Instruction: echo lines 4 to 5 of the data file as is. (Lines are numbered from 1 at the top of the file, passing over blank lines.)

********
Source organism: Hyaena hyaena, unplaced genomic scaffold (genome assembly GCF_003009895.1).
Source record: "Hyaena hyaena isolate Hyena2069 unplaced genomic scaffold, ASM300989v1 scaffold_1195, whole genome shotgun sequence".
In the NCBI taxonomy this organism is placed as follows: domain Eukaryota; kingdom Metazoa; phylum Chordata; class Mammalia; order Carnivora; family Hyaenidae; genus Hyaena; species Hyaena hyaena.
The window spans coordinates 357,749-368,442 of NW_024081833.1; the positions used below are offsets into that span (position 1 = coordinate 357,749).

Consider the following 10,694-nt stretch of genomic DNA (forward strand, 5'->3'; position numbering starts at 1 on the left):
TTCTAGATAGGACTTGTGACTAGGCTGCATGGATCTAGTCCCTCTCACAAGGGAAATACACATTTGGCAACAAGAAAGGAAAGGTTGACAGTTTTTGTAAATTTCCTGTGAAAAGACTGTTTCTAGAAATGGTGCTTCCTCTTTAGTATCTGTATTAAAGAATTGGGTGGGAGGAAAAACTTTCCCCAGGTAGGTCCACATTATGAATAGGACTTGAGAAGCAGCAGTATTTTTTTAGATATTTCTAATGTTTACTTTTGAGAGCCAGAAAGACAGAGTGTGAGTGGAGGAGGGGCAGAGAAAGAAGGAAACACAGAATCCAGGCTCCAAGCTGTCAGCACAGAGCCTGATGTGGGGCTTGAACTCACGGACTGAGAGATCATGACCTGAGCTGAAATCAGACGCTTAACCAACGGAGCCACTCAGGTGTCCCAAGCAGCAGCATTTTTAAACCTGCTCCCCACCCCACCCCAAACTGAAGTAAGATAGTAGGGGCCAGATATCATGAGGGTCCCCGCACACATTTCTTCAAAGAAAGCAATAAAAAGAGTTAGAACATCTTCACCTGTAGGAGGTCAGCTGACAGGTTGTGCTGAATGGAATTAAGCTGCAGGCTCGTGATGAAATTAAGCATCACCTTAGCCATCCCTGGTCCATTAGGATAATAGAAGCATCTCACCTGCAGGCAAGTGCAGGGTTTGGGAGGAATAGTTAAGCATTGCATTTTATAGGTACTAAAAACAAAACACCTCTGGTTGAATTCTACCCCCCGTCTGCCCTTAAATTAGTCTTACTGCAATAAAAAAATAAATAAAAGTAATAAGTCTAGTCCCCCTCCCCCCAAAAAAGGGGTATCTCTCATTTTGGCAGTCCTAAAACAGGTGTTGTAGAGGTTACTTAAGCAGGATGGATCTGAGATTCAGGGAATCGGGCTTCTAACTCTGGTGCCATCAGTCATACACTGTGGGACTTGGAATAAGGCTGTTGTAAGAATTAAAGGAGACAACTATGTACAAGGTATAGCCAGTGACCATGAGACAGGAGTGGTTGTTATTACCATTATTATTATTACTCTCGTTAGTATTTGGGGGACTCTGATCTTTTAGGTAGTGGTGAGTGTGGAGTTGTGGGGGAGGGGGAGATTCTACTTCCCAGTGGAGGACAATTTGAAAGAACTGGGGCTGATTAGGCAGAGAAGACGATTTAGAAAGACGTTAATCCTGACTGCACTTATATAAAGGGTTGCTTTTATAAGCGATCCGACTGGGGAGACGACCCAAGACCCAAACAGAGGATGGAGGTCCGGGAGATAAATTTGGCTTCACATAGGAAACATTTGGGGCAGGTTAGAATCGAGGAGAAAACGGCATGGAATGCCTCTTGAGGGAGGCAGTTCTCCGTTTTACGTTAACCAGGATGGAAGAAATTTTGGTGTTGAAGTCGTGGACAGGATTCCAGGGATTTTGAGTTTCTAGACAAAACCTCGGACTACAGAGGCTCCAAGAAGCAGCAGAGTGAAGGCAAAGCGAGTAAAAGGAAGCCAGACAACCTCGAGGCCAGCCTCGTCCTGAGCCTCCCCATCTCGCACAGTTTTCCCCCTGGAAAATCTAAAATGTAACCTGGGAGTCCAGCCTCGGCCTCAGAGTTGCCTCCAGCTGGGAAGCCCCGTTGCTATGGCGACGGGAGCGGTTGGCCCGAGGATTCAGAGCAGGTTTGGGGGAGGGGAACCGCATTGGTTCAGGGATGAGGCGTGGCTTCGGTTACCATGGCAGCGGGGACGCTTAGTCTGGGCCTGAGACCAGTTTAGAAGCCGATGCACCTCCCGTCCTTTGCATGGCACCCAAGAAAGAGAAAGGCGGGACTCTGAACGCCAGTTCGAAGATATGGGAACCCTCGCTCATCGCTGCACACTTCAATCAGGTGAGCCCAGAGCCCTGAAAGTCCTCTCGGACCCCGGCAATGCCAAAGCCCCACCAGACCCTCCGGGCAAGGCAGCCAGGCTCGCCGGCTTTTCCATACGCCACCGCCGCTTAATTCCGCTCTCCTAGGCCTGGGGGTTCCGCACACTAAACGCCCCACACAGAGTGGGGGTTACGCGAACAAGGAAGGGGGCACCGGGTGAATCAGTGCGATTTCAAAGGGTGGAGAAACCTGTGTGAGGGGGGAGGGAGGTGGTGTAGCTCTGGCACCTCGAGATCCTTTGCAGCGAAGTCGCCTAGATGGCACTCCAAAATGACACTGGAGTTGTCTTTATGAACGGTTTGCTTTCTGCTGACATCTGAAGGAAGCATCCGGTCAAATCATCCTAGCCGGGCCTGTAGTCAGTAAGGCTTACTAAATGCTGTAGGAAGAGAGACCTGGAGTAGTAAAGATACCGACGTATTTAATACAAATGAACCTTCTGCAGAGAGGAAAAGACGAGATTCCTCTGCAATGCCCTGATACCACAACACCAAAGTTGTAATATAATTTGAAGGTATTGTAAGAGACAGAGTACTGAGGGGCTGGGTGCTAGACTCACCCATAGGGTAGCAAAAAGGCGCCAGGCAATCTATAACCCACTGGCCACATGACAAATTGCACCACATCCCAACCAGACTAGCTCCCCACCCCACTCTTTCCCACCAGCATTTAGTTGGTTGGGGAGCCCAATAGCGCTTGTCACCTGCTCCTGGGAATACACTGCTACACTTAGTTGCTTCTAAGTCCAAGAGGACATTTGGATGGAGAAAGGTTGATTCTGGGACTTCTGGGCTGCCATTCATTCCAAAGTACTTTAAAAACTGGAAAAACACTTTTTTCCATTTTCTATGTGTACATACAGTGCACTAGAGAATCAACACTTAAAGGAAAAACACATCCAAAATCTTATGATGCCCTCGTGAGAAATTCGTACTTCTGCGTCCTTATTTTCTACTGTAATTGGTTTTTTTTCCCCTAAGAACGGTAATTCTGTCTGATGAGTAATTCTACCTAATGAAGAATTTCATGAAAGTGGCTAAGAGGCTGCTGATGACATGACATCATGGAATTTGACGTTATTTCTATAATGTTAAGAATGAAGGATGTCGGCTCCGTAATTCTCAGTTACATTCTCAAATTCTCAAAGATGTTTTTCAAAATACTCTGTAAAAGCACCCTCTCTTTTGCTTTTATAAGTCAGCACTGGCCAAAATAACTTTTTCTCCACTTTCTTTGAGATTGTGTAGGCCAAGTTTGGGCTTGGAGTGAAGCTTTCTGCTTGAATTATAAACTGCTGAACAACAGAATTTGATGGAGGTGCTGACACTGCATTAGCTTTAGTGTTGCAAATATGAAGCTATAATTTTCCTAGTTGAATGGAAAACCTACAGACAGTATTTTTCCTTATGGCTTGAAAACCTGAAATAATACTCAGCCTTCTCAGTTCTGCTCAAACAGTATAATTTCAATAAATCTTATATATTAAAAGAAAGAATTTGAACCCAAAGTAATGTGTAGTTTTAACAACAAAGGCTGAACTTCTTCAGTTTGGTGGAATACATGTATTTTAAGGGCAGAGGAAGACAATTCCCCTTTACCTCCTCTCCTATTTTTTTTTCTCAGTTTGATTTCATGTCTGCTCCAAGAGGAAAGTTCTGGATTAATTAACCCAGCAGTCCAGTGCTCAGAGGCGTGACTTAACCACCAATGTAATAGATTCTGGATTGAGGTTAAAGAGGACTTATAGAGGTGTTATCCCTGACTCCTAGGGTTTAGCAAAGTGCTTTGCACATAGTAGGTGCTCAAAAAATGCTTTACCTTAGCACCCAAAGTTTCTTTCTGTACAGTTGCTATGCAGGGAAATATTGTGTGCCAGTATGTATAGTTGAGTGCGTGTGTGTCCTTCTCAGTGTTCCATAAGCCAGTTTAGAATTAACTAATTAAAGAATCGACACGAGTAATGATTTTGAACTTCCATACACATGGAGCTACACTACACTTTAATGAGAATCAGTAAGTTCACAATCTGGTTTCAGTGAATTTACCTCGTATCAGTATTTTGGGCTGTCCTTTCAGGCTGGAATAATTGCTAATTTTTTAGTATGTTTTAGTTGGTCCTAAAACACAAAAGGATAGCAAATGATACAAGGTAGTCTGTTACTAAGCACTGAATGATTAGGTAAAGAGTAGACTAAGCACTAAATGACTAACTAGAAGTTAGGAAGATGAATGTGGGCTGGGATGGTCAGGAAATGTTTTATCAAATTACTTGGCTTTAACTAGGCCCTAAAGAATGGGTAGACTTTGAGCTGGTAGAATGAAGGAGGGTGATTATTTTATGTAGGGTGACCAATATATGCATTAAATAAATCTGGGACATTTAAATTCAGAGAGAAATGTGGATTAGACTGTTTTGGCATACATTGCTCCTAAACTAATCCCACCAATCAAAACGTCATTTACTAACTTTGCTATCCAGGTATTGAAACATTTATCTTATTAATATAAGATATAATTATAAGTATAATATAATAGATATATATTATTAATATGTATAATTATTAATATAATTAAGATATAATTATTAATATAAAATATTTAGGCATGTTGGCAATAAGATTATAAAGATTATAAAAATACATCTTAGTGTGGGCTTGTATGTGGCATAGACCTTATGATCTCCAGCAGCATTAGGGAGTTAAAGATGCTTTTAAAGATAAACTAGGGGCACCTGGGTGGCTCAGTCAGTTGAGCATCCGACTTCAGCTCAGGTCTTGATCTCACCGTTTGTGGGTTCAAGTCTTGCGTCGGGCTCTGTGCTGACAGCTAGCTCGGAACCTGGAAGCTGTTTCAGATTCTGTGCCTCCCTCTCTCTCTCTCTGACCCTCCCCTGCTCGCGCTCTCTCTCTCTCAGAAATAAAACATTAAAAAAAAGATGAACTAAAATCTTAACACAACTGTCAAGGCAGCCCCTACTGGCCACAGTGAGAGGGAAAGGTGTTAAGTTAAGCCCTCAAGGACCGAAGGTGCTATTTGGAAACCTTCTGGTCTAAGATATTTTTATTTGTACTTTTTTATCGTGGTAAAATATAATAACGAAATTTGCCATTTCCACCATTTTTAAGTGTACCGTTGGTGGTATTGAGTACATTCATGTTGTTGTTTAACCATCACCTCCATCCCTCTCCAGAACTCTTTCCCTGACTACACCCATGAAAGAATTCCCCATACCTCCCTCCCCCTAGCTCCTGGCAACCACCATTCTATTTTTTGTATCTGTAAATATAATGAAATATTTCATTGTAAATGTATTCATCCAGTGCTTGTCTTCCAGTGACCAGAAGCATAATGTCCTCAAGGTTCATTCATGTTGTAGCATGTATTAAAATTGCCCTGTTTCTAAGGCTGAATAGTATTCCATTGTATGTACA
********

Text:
The window spans coordinates 357,749-368,442 of NW_024081833.1; the positions used below are offsets into that span (position 1 = coordinate 357,749).

Consider the following 10,694-nt stretch of genomic DNA (forward strand, 5'->3'; position numbering starts at 1 on the left):